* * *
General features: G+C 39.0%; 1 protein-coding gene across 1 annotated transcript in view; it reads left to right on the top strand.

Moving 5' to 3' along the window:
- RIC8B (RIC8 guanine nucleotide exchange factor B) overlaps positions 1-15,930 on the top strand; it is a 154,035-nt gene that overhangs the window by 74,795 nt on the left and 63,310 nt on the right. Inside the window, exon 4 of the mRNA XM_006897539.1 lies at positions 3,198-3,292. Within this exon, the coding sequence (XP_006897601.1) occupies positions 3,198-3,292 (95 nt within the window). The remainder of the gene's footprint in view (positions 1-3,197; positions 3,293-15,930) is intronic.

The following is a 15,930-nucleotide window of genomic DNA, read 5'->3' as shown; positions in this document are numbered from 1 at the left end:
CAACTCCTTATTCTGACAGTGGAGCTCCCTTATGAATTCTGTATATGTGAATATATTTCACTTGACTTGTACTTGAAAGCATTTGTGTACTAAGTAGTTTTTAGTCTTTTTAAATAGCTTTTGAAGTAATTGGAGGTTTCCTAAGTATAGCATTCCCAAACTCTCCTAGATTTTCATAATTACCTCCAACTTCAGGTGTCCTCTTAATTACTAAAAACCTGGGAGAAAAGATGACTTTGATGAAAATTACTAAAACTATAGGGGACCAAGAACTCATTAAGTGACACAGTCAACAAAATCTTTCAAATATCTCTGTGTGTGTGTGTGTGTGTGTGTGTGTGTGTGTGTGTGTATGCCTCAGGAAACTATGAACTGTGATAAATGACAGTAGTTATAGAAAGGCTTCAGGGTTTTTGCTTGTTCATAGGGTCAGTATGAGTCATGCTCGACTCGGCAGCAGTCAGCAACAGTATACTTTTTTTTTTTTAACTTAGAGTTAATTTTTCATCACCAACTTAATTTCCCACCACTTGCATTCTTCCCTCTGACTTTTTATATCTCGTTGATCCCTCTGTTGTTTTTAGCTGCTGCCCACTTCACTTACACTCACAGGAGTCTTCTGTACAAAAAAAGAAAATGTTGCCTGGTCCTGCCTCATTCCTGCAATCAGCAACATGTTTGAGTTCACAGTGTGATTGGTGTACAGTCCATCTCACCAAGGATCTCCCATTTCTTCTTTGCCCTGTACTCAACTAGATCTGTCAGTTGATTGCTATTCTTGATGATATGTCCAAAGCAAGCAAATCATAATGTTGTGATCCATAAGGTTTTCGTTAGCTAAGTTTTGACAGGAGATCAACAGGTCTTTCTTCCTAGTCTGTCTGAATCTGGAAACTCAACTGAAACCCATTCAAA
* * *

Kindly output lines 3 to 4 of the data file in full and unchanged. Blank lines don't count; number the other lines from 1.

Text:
- RIC8B (RIC8 guanine nucleotide exchange factor B) overlaps positions 1-15,930 on the top strand; it is a 154,035-nt gene that overhangs the window by 74,795 nt on the left and 63,310 nt on the right. Inside the window, exon 4 of the mRNA XM_006897539.1 lies at positions 3,198-3,292. Within this exon, the coding sequence (XP_006897601.1) occupies positions 3,198-3,292 (95 nt within the window). The remainder of the gene's footprint in view (positions 1-3,197; positions 3,293-15,930) is intronic.

The following is a 15,930-nucleotide window of genomic DNA, read 5'->3' as shown; positions in this document are numbered from 1 at the left end: